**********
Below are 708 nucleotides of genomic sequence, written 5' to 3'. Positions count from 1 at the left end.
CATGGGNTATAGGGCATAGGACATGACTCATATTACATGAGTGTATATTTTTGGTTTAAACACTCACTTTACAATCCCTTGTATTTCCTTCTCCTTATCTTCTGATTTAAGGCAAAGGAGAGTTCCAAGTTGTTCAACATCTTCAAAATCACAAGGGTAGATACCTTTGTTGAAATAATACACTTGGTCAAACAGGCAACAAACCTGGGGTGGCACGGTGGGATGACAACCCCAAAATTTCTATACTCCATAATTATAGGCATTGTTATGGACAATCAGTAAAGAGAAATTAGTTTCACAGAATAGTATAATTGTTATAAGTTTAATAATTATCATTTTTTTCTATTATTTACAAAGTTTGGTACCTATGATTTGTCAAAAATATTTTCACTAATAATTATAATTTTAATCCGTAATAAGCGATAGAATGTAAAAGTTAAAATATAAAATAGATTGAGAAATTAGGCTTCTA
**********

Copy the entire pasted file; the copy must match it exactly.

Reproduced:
Below are 708 nucleotides of genomic sequence, written 5' to 3'. Positions count from 1 at the left end.
CATGGGNTATAGGGCATAGGACATGACTCATATTACATGAGTGTATATTTTTGGTTTAAACACTCACTTTACAATCCCTTGTATTTCCTTCTCCTTATCTTCTGATTTAAGGCAAAGGAGAGTTCCAAGTTGTTCAACATCTTCAAAATCACAAGGGTAGATACCTTTGTTGAAATAATACACTTGGTCAAACAGGCAACAAACCTGGGGTGGCACGGTGGGATGACAACCCCAAAATTTCTATACTCCATAATTATAGGCATTGTTATGGACAATCAGTAAAGAGAAATTAGTTTCACAGAATAGTATAATTGTTATAAGTTTAATAATTATCATTTTTTTCTATTATTTACAAAGTTTGGTACCTATGATTTGTCAAAAATATTTTCACTAATAATTATAATTTTAATCCGTAATAAGCGATAGAATGTAAAAGTTAAAATATAAAATAGATTGAGAAATTAGGCTTCTA